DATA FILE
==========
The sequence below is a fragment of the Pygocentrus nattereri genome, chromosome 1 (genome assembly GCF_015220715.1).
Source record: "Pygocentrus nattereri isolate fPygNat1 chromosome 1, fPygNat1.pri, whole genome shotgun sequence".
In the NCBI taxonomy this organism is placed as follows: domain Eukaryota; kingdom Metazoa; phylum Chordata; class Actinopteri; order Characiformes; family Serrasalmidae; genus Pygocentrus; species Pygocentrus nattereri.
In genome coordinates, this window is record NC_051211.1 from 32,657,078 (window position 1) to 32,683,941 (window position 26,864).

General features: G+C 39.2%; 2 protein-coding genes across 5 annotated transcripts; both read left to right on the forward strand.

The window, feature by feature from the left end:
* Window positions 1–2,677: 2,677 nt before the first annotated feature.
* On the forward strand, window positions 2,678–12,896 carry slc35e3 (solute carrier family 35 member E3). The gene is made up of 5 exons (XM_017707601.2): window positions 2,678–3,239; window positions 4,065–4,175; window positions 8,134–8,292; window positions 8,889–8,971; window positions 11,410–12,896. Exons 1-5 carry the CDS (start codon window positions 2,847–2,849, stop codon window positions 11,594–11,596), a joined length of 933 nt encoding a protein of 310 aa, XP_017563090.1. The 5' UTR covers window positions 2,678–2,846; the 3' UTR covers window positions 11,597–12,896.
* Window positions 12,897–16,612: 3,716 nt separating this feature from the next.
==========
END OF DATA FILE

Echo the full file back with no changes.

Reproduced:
The sequence below is a fragment of the Pygocentrus nattereri genome, chromosome 1 (genome assembly GCF_015220715.1).
Source record: "Pygocentrus nattereri isolate fPygNat1 chromosome 1, fPygNat1.pri, whole genome shotgun sequence".
In the NCBI taxonomy this organism is placed as follows: domain Eukaryota; kingdom Metazoa; phylum Chordata; class Actinopteri; order Characiformes; family Serrasalmidae; genus Pygocentrus; species Pygocentrus nattereri.
In genome coordinates, this window is record NC_051211.1 from 32,657,078 (window position 1) to 32,683,941 (window position 26,864).

General features: G+C 39.2%; 2 protein-coding genes across 5 annotated transcripts; both read left to right on the forward strand.

The window, feature by feature from the left end:
* Window positions 1–2,677: 2,677 nt before the first annotated feature.
* On the forward strand, window positions 2,678–12,896 carry slc35e3 (solute carrier family 35 member E3). The gene is made up of 5 exons (XM_017707601.2): window positions 2,678–3,239; window positions 4,065–4,175; window positions 8,134–8,292; window positions 8,889–8,971; window positions 11,410–12,896. Exons 1-5 carry the CDS (start codon window positions 2,847–2,849, stop codon window positions 11,594–11,596), a joined length of 933 nt encoding a protein of 310 aa, XP_017563090.1. The 5' UTR covers window positions 2,678–2,846; the 3' UTR covers window positions 11,597–12,896.
* Window positions 12,897–16,612: 3,716 nt separating this feature from the next.